The Jewish ghetto was an area of segregation supported by the local Bishopric, a careful executor of the strict directives imposed by the Council of Trent against the Jewish “usurer and deicide” also by means of special pro-Jew preaches, prohibitions of pastorals of frequenting the Catholics, various prohibitions to the Community, to avoid that the Jewish houses had any contact with the Christian ones. Established in 1731 by the House of Savoy, rulers of the Monferrato territory after the peace of Utrecht in 1714 in application of the royal decrees that imposed the unification of the smaller communities to the larger ones, the ghetto housed five of the seven families of the Levi family from Monastero Bormida (about 40 people) forced to relocate and to cohabit with other 40 families of local Jews (about 200 people). In the beginning the ghetto consisted of 13 houses situated in piazza della Bollente and in the present-day via Saracco where the synagogue and the Jewish school were situated; it excluded the piazza, that was used for the city’s markets and was open to the population. The Jewish families rented the location at a lease of 4 and a quarter % of the property’s value. They commerced goods from fabrics to used clothes, from food grains to wine, to loans and money exchange as bankers; they were resourceful entrepreneurs, they installed spinning mills and silk factories, they obtained licenses for the collection, sale and spinning of silk cocoons, they opened textile, leather shops and traded various kinds of goods, generating intolerance on behalf of the poor farmers, impoverished from insolvent debts.
During the Jacobin three-year period, the Jewish community was suspected of connivance with the French and the names of the heads of the household were officiated in a special list. On the 26th February 1799, the first attempt of pogrom to the ghetto exploded, starting with the looting of the shops as an outcome of the attempt of the capital execution of the young rabbi Bonajut Ottolenghi, author of a celebratory speech in front of the tree of freedom, in the ghetto square, of his brother Israel and their father, the rich loaner Giuseppe Salvador known as ‘Nasino’ - saved in extremis by the Bishop Della Torre’s intervention.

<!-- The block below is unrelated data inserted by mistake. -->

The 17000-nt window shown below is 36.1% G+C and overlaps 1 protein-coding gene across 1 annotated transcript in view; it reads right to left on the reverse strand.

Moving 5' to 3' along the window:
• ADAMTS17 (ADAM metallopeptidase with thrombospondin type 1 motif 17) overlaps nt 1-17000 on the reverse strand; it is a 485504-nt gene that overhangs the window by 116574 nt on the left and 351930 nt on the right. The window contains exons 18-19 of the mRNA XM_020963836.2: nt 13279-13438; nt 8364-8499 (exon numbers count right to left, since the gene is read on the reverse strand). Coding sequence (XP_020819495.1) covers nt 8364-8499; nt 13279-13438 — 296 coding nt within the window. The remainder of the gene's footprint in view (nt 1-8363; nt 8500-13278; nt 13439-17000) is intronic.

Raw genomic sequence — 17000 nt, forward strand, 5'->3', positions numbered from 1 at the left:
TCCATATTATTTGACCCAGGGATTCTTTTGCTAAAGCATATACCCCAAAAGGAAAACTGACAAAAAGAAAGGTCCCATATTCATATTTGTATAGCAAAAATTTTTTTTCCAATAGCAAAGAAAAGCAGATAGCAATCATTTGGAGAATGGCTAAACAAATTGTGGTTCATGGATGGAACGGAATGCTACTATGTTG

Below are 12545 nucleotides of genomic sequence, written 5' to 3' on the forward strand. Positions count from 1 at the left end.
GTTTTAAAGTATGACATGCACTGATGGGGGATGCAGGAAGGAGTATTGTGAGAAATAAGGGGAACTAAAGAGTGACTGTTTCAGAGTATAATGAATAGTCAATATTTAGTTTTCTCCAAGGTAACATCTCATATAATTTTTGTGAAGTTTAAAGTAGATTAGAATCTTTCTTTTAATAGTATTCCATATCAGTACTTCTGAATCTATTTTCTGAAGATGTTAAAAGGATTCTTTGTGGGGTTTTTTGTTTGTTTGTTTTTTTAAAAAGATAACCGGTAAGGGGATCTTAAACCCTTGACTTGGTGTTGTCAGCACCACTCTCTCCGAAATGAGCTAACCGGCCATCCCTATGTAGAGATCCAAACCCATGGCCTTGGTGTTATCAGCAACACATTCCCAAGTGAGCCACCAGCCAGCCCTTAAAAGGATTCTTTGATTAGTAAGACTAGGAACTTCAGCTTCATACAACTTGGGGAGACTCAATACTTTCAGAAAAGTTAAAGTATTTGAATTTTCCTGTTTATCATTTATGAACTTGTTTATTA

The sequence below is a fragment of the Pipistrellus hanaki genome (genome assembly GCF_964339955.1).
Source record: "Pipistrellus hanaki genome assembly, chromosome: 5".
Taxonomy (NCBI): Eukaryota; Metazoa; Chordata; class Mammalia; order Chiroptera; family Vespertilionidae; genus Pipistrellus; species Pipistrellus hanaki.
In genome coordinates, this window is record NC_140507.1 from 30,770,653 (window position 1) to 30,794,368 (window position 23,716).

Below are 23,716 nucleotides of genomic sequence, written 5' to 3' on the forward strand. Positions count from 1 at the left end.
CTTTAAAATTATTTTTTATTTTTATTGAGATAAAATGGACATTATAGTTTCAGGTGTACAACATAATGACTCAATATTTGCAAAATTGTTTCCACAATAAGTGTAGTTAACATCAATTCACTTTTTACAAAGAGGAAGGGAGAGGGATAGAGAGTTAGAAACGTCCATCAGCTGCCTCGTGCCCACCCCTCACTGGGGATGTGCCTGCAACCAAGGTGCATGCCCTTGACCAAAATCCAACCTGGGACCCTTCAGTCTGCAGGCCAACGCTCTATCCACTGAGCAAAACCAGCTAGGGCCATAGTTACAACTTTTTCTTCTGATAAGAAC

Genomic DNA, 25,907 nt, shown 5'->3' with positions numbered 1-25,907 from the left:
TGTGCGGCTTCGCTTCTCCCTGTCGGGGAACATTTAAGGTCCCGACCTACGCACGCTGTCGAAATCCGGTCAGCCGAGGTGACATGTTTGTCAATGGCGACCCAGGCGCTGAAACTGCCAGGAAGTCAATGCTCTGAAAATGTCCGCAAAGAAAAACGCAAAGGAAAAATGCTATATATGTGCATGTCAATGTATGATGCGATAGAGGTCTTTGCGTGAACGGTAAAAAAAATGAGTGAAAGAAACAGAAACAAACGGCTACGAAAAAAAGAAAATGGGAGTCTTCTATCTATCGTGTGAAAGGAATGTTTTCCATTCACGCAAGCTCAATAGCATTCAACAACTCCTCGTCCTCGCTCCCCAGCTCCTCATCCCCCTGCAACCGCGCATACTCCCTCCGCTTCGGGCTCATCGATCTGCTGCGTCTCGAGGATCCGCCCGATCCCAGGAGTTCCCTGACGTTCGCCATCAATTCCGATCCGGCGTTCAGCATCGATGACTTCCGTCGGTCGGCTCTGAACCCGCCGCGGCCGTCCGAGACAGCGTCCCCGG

Faced with the growing increase of the Jewish population, and the insufficient living spaces, in the following decades, the original ghetto was enlarged twice; first in 1824, with the annex of the building between the present via Bove and Corso Italia, and again in 1836 with the addition of the city block towards the present piazza San Guido. Their resourcefulness in the trade business and their progressive enrichment, other than the persisting anti-Judaism of the Curia and the Bishop Contratto, produced recurrent frictions between the Catholics and the ghetto, which constituted the explosive mixture of the sudden and violent second pogrom on the 23th and 24th April 1848 (during the celebrations of the occurred emancipation granted by Carlo Alberto) torn apart by the intervention of the Mayor Conte Blesi who personally came and rescued the Rabbi Bonajut from the besieged house, escorted by the civic guard who led him to the castle’s prison, to escape the crowd’s ferocity. Even though the year 1848 had not entirely eliminated the anti-Semitism and anti-Judaism, that were a breeding ground for racism, the following decades in the nineteenth century were marked by a Jewish- Catholic dialectic and fruitful cohabitation.